by Joanne Harris
First sentence: “Seven o’clock on a Monday morning, five hundred years after the End of the World, and goblins had been at the cellar again.”
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Maddy Smith is basically a nondescript resident of the small village of Malbry in the Middle Worlds. Except for the runemark on her hand, which brands her a bit of an outcast, but she doesn’t pay that much attention. She has no friends, except for a wandering traveler that goes by the name of One-Eye whom she only sees once a year at Harvest time.
Then, one day when she’s fourteen, her world shifts: all the things she’s been taught to believe about the Order and the Word — the religious organization that rules the Middle World — are put into question. The End of the World was just a new beginning, and there are powers she has that she never knew. One-Eye sends Maddy on an adventure that will lead to a new end and a new beginning for everyone.
If that sounds really confusing, don’t worry: it is really confusing to summarize this huge, 521 page, fantasy. It’s based on Norse mythology, something which I found fascinating, and is quite impossible to summarize. It’s a sprawling fantasy, in the Grand High Fantasy style: adventure, twists, turns, multi-perspectives, and even a somewhat confusing ending. It’s got it all. Maddy is an interesting main character to follow through the world; she ends up being a very powerful character, but because of her age and innocence, she’s not quite in tune with all the subtleties of the world. It helps guide the reader through some complex mythology and relationships between the old gods which helps with the flow of the book. It takes a while to sink into the rhythm of the world, and the pacing of the novel, but once the adventure truly gets underway it’s enough to keep you involved and interested.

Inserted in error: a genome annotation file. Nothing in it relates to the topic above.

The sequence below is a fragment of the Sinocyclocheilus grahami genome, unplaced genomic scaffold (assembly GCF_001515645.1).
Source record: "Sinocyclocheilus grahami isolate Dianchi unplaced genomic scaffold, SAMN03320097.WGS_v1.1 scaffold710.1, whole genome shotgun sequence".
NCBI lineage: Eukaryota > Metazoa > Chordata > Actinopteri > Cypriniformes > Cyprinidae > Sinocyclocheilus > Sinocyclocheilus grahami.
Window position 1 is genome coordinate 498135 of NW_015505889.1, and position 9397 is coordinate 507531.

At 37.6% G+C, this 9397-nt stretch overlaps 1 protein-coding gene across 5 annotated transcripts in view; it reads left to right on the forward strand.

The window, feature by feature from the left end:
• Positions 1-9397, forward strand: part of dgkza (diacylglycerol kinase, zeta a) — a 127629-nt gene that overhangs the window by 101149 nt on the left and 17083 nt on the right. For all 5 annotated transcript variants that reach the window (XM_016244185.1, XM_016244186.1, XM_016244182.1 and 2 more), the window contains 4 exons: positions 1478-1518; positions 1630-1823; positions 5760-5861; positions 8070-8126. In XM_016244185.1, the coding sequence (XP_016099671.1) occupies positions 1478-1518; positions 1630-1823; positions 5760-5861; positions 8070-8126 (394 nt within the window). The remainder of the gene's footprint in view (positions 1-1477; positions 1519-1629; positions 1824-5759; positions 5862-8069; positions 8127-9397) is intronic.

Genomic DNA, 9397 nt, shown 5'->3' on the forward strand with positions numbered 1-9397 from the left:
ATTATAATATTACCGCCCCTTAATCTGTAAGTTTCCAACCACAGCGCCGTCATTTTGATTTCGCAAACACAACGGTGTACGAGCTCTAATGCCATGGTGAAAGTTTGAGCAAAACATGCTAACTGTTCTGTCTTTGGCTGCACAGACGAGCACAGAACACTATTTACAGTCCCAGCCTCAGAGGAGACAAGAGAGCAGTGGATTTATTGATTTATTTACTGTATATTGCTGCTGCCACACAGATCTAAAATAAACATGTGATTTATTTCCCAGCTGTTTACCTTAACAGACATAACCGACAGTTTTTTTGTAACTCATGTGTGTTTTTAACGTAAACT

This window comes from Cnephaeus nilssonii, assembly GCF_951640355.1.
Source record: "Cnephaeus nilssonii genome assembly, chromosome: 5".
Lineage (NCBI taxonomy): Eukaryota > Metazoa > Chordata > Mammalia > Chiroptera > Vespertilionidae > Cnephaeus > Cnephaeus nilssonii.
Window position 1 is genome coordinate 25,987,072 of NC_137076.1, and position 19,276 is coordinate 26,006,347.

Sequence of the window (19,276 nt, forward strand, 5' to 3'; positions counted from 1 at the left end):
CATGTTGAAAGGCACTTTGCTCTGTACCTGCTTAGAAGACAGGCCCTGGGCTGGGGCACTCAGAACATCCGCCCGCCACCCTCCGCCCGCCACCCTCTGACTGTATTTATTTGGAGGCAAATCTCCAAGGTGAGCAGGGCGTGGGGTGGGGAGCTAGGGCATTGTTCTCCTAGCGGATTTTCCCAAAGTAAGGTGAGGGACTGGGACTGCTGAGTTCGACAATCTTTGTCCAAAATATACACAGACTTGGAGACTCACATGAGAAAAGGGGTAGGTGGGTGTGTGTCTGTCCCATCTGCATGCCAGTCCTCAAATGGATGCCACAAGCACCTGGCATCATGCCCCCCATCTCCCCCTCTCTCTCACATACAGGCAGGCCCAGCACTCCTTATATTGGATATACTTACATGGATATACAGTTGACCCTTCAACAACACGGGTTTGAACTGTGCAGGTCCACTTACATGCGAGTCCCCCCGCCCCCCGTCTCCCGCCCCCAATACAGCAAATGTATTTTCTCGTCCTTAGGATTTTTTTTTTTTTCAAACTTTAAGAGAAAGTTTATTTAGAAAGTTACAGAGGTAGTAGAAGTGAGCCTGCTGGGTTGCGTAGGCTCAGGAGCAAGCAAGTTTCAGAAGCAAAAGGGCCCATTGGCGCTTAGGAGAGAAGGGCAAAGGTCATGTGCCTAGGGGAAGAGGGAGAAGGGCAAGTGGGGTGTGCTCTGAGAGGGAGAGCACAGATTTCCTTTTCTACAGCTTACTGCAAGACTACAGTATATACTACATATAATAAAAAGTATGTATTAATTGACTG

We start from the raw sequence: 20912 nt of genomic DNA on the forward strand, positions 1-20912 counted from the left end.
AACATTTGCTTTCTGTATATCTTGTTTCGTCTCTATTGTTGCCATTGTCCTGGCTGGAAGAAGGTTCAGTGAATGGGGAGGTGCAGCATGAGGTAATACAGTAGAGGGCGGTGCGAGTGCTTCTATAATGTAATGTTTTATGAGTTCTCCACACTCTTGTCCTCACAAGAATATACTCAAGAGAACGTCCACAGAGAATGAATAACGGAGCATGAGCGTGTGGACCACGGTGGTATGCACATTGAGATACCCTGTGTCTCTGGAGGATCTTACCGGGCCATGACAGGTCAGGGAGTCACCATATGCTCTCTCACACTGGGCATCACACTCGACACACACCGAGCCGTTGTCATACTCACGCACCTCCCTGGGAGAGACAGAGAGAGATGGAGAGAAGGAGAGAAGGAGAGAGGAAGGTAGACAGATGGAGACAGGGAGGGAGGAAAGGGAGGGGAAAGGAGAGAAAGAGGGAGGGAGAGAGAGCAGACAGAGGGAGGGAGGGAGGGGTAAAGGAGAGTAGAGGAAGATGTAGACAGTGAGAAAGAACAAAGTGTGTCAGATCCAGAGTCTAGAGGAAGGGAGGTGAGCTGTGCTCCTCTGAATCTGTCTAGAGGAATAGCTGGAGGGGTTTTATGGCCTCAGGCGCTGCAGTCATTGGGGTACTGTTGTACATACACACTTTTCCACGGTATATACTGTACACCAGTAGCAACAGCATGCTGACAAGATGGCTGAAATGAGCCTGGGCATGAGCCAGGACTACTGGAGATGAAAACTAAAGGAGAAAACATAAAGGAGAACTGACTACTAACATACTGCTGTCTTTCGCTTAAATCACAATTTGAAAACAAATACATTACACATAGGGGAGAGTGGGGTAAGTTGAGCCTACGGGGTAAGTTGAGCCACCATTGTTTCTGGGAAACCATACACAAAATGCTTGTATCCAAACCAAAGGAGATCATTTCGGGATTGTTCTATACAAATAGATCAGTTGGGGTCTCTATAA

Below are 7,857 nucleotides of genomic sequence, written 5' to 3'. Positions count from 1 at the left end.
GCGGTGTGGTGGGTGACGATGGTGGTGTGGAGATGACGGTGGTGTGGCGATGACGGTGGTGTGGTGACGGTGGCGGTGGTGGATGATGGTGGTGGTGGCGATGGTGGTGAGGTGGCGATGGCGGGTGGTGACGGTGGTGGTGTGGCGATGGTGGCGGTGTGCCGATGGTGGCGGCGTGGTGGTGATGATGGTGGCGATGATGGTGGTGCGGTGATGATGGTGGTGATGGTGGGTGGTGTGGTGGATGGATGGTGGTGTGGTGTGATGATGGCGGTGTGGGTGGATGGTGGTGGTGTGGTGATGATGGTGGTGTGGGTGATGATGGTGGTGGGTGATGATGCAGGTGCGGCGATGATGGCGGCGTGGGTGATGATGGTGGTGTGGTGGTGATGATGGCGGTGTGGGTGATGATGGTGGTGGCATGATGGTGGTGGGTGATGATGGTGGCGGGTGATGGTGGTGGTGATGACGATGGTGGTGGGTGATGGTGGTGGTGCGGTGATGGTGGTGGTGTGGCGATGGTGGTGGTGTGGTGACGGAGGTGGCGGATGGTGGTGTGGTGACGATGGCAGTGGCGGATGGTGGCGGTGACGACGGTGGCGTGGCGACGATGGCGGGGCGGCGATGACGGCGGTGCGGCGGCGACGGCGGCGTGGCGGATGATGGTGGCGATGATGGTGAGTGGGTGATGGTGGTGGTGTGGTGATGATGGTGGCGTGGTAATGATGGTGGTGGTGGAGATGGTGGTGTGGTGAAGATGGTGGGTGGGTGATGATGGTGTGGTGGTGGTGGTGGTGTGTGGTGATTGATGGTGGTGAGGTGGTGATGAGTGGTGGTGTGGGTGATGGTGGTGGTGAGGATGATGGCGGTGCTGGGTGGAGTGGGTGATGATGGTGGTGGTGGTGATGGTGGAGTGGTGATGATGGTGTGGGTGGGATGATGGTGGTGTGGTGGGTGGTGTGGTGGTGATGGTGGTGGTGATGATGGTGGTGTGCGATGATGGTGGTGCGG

It also felt very Neil Gaiman-esque. I can’t quite pinpoint why: perhaps it’s because it’s so sprawling, or perhaps because it’s just got that dark, gritty undertone that Gaiman is known far. Whatever the reason, it reminded me of Gaiman’s work, which is never a bad thing.
That said, I don’t think I truly loved it. It was interesting, and I’m glad I read it, but it was lacking that spark to make it truly great.